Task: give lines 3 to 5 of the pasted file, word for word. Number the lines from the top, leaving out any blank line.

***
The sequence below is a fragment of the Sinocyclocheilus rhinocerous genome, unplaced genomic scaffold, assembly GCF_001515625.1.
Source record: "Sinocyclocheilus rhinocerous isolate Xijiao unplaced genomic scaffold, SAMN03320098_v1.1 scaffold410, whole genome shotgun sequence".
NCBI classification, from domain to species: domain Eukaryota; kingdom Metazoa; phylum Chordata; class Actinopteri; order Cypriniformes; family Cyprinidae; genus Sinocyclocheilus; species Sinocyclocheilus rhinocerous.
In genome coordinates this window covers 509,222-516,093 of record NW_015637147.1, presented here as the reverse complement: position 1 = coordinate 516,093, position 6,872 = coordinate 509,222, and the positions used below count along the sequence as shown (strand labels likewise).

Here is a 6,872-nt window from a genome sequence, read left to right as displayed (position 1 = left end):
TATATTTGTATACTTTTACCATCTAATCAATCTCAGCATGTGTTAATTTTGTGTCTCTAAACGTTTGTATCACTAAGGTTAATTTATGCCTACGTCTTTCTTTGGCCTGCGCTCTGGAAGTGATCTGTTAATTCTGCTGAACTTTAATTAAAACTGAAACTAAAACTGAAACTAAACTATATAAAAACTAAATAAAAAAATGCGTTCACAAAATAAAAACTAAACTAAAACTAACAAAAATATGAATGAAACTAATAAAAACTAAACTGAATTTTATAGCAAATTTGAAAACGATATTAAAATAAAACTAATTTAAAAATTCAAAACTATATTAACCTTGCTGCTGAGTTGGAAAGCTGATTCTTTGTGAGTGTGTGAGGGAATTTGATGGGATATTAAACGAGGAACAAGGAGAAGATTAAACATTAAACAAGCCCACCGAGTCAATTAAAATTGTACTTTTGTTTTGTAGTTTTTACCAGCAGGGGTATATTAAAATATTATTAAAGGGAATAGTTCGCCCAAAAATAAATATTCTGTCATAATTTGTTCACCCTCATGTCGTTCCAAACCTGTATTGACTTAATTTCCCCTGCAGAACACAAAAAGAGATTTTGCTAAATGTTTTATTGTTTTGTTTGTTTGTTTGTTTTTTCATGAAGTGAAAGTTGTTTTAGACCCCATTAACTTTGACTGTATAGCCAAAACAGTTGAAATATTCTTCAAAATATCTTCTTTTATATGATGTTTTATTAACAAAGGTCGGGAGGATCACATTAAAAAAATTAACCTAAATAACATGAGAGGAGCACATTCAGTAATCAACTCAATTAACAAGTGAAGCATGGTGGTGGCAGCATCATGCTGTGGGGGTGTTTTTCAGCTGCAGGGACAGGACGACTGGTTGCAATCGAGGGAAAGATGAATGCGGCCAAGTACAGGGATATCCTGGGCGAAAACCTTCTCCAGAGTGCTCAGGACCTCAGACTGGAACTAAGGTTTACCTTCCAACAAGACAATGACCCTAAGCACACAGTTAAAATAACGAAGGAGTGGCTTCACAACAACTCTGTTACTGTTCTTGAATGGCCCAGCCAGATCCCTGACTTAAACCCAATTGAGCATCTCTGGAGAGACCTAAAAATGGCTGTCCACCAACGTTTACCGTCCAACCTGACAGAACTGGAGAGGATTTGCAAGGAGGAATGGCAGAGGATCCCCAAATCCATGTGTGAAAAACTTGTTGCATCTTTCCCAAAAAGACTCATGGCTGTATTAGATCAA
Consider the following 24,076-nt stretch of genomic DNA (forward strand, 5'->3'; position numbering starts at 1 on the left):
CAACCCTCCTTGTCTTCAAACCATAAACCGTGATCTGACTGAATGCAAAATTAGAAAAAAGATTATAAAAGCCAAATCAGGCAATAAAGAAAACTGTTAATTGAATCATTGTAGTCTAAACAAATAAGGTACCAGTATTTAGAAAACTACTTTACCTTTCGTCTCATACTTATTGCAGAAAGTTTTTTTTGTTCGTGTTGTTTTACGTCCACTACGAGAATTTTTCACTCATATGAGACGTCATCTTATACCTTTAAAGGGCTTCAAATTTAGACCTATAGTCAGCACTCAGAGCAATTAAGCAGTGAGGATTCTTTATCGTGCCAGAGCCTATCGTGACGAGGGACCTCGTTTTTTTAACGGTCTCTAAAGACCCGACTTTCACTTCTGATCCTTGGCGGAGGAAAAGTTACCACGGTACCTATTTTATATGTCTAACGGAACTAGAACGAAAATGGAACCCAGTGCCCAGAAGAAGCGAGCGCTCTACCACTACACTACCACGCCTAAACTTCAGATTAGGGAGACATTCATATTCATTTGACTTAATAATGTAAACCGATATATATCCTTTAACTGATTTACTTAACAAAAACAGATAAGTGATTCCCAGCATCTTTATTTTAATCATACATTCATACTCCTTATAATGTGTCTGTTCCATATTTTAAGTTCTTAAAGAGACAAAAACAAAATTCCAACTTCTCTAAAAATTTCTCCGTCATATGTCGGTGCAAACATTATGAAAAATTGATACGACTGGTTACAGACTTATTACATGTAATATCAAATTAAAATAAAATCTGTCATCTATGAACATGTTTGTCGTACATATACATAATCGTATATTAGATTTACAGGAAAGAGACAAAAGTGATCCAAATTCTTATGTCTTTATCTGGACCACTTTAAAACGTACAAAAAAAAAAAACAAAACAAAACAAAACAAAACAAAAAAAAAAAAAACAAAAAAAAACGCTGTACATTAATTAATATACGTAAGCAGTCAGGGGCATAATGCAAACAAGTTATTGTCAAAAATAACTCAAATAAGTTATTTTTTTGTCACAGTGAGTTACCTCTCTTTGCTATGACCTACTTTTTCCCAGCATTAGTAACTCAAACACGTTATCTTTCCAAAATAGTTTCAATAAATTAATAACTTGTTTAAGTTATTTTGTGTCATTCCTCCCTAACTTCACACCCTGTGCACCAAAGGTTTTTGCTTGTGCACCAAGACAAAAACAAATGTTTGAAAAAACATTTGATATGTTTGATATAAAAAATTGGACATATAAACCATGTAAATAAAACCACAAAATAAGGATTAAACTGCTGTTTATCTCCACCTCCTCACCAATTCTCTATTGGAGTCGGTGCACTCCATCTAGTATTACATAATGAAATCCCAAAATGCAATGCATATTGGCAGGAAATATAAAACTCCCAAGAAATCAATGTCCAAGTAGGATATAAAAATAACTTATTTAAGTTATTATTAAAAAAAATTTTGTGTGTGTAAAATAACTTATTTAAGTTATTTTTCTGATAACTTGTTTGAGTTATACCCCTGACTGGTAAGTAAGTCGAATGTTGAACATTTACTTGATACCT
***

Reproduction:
NCBI classification, from domain to species: domain Eukaryota; kingdom Metazoa; phylum Chordata; class Actinopteri; order Cypriniformes; family Cyprinidae; genus Sinocyclocheilus; species Sinocyclocheilus rhinocerous.
In genome coordinates this window covers 509,222-516,093 of record NW_015637147.1, presented here as the reverse complement: position 1 = coordinate 516,093, position 6,872 = coordinate 509,222, and the positions used below count along the sequence as shown (strand labels likewise).

Here is a 6,872-nt window from a genome sequence, read left to right as displayed (position 1 = left end):